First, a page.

Jeanneau Sun Odyssey 43: Where Tradition Meets Technology
Traditional stick-built fiberglass boats remain Jeanneau's cornerstone.
When in the late 1950’s, Henri Jeanneau began building motorboats from the new wonder product called fiberglass-reinforced plastic, he couldn’t have imagined that the company bearing his name would someday have turned out more than 60,000 boats, or 4,000 boats annually. But 45 years and three owners later, Chantiers Jeanneau does exactly that. And while the French yard employs state-of-the-art technology in its production line to handle such capacity, still its boatbuilding techniques remain almost as traditional as they were in Henri’s day.
We sailed the Sun Odyssey 43, Jeanneau’s most recent offering to the U.S. market, in a 15-knot southerly last fall off Annapolis, Maryland, making a pleasurable 6.5 to 7 knots on the wind.
Built of hand-laid fiberglass without a core, the 43 hull, like other Jeanneau sailboats, is stiffened with laminated-wood longitudinal stringers and ring frames and without structural liners. For years, this was a point of difference between Jeanneau and its archrivals at Beneteau, whose boats are engineered with liners. Even after Groupe Beneteau bought Chantiers Jeanneau in 1995, the construction differences (and some of the former rivalry) between Jeanneau and Beneteau remain. Dealers for one line sell against the other; the twain meet only at Groupe Beneteau’s corporate levels.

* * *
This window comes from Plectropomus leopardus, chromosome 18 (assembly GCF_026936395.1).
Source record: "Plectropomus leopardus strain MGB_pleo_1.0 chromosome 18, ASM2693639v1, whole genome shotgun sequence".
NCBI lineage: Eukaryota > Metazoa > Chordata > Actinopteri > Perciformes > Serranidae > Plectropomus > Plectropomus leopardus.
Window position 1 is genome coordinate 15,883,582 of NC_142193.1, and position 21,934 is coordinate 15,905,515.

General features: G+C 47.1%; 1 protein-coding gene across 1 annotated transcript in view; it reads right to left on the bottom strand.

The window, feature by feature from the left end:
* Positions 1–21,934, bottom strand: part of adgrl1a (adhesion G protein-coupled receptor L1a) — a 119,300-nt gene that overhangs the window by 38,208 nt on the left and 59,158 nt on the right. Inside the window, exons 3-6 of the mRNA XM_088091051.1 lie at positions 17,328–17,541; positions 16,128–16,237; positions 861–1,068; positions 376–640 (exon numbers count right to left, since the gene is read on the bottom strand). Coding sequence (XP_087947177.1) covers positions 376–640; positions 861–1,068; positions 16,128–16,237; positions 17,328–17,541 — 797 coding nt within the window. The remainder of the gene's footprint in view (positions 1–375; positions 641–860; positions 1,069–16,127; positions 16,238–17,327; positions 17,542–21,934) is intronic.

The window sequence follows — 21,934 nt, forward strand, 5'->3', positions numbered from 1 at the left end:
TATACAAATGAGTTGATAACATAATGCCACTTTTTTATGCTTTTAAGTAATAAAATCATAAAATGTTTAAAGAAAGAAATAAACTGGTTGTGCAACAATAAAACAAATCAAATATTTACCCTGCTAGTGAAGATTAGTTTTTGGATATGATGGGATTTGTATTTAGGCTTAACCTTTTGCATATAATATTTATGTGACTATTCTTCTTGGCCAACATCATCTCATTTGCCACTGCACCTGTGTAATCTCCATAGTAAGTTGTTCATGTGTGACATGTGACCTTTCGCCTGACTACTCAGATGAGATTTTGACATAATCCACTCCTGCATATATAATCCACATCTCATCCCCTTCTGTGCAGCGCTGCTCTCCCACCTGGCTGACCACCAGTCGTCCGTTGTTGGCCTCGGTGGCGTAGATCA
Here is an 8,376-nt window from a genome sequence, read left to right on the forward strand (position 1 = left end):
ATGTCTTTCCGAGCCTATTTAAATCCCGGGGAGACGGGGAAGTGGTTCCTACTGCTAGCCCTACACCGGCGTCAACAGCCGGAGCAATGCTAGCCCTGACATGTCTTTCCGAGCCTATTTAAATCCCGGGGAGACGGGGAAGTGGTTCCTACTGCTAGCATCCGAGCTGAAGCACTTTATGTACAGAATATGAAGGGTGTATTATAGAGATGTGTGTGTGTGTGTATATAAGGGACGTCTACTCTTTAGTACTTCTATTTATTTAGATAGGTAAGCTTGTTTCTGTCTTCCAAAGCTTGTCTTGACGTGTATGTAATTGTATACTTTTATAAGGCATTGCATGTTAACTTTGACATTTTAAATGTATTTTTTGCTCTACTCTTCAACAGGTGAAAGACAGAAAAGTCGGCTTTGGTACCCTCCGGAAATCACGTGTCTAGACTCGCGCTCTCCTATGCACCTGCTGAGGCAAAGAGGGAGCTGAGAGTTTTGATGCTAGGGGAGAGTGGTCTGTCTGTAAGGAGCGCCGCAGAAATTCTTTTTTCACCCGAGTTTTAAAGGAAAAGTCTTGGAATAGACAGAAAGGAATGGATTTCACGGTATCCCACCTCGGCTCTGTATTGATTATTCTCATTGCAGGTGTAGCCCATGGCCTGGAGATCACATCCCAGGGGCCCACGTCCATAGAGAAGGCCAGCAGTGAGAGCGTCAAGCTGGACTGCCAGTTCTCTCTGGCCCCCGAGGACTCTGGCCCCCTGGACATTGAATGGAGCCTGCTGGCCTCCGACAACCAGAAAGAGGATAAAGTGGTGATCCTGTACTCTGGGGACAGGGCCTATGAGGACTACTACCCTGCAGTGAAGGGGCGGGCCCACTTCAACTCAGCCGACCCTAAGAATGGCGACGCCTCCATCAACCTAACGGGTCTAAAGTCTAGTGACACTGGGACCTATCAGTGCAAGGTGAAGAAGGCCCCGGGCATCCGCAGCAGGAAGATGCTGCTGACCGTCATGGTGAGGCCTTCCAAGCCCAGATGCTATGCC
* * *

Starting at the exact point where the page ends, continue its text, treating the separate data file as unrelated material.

The Sun Odyssey 43 is designed with families and charter guests in mind. Its ingenious modular interior can be converted by the owner from two cabins to four; removable bulkheads in the forward and aft cabins fit into slots in the overhead. An L-shaped galley and U-shaped dinette, each to starboard, provide ample room for guests and those tending to them, as do two separate heads. Standing headroom in the cabin ranges from 6 feet 2 inches to 6 feet 11 inches.
The cockpit’s been created with a mind toward opening one clear path from the companionway past the helm and over the transom for swimming and dinghy access. Twin helm stations leave the center alley open, and the middle section of the helmseat drops down to clear the way. A midships cockpit table provides a foot brace under sail. One drawback to the cockpit arrangement is that the mainsheet traveler and winch, mounted on the cabin top, can’t be reached from the helm. The boom is quite high—a good thing for noggin clearance, but at the expense of raising the rig’s center of effort. All sailhandling lines from the mast run through stoppers on the cabin top, and their tails drop down the companionway.
The deck is low profile, offering an easy step from side deck to cabin top. The 43’s deck is cored with balsa; it’s joined to the hull’s inward-turning flange with Sikaflex adhesive and self-tapping screws on 8-inch centers.
Powered by a 56-horsepower Yanmar diesel, the 43 made 7 knots at 2,700 rpm; the noise she generated was among the highest of last year’s new-boat fleet, with decibels between 95 and 103 measured in the cabin. Additional insulation in the engine space would dampen that.
In terms of volume for money, the Sun Odyssey 43, at $230,000 sailaway, was among the best values in this year’s fleet of new boat models.
At Chantiers Jeanneau, aside from the company’s construction techniques, over the years very little has stayed the same. With a new building facility and a new flagship on the way—a sleek, 54-foot deck saloon due to be launched this month and in the United States for the Miami boat show in February—tradition and technology have attained a prosperous coexistence.
CW executive editor Tim Murphy directs the magazine’s Boat of the Year program.